Katarina Sherbourne

Senior Writer

With an Anglo-Indian father and German mother, I was surrounded by fascinating life stories from an early age. After graduating from university and working in the health and charity sectors, I went on to make a career out of listening to people telling me about themselves, as a writer and researcher.

Now, with Story Terrace, I have returned to my life story roots, working with people from all walks of life. I’ve helped a grandmother who wanted a book about her childhood in war-torn Berlin; a businessman who was keen to recount his travels around the world; a loving mother who wished to preserve family stories about bringing up her children. I’ve written about a radar operator in the WAAF, a Filipino nurse, a suburban housewife, life in a strict boarding school, being evacuated to the wilds of Scotland, a honeymoon in Africa …there are amazing stories wherever you look.

I look forward to working with you to tell your story.

As a Story Terrace writer, Katarina interviews customers and turns their life stories into books. Get to know her better by reading her autobiographical anecdote below.

Rebel without a Cause

My school was a catholic convent run by nuns of a strict religious order. The building was a gothic mansion which stood on a hill in the middle of beautiful countryside. There was an impressive chapel with a tall tower, a refectory, library and lots of oak-panelled rooms with portraits of imposing Victorians on the walls. The school was surrounded by cultivated rhododendron gardens and rolling fields and pastures.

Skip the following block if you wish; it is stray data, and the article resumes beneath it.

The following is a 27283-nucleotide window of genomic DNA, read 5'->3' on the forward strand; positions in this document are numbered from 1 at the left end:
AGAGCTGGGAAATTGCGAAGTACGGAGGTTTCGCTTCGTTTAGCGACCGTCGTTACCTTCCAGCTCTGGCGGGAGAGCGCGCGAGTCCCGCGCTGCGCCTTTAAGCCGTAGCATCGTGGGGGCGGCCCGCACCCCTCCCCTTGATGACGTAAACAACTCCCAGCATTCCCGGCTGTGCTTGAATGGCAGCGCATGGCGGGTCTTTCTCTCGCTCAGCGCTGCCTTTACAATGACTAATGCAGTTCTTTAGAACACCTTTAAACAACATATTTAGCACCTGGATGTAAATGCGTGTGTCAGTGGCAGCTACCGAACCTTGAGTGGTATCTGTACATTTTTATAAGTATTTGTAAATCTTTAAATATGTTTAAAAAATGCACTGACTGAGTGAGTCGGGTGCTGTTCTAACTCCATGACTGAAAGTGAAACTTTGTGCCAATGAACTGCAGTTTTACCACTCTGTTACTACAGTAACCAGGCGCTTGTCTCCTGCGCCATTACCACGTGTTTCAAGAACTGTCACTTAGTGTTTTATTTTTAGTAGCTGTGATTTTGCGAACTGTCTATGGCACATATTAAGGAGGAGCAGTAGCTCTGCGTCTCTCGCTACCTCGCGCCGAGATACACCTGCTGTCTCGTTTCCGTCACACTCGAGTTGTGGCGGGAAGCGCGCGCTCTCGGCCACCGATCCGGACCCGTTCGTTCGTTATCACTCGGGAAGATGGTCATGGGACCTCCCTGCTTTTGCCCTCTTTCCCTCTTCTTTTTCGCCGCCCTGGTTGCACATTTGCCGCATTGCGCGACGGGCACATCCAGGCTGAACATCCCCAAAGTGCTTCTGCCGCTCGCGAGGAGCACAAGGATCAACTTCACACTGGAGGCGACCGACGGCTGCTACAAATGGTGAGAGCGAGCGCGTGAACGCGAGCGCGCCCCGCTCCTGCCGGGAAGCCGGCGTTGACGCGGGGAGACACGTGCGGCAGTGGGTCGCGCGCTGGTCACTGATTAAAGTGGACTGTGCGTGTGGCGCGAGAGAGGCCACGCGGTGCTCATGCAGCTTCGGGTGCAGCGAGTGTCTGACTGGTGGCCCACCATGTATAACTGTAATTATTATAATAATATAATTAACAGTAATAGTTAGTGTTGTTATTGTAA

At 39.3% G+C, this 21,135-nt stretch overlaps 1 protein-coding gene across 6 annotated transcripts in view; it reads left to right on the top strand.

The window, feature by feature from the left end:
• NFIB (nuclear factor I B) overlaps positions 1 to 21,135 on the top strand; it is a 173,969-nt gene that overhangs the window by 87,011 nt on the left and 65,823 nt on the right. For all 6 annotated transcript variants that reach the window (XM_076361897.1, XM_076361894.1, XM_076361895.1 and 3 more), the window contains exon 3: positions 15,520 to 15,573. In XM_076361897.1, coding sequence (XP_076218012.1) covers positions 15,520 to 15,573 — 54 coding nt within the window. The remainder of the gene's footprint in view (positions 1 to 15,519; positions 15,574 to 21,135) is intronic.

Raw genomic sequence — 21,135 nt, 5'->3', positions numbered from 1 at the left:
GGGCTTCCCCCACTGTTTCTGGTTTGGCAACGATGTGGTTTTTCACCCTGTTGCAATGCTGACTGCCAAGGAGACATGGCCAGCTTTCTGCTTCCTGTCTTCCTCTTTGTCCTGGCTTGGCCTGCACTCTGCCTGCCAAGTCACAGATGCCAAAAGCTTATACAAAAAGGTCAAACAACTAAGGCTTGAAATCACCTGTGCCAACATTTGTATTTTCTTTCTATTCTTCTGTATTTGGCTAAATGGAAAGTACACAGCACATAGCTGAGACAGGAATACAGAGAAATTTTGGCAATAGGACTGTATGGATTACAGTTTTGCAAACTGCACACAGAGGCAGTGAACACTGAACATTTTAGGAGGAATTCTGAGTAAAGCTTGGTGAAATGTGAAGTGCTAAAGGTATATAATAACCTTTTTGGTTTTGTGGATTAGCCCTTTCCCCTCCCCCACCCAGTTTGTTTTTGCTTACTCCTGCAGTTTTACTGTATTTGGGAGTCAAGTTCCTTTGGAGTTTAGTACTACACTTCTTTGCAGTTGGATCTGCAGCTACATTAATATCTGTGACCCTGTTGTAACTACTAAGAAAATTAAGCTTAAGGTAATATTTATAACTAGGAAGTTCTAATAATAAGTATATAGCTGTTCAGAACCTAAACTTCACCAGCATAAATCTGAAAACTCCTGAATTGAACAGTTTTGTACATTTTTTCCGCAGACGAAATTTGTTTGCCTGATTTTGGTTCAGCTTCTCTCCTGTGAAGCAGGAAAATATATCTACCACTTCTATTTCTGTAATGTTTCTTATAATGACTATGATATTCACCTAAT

The nuns were a mix of kind, gentle souls and ferocious sticklers for rules and regulations. Most wore long black habits, their pale faces framed by stark black and white veils. But some didn’t have to wear the traditional outfit. My favourite, Sister Margaret, liked to wear high, clackety heels and I loved her colourful tops and sparkly necklaces. Young Sister Brenda was permitted to wear trousers when she rode her motorbike; I remember her veil blowing in the wind as she sped down the hill at top speed.

I was a tomboy and resented being told to behave in a refined and ladylike way. The nuns would measure the length of our skirts and if they were one inch above the knee a note would be sent home, and you’d be ‘on charge’. The nuns would patrol the streets to make sure we were wearing our white lacey gloves and berets. I had no truck with this. As soon as I was on the bus home, I would hitch up my skirt and chuck my beret out of the window. My best friend Harriet and I would sneak a cigarette at the back of the bus with Tom, a lovely lad from the local boys’ school.

Religion left me cold. Despite being at a convent for five years the real meaning of Christianity and the value of a strong faith went right over my head. Back then it meant silly rules, learning the bible by rote, and being taught by old-fashioned people who said and did things I didn’t agree with. By the time I was 16 I couldn’t wait to leave.

Now that I’m older, I’m able to look back at school in a more positive light. I’m remembering the nuns who listened to the concerns of growing girls, my English teacher’s love of words, an understanding of humankind and belief in a higher dimension. These were all valuable life lessons that helped shape me into the person I am today.

Get in touch today to work with Katarina!


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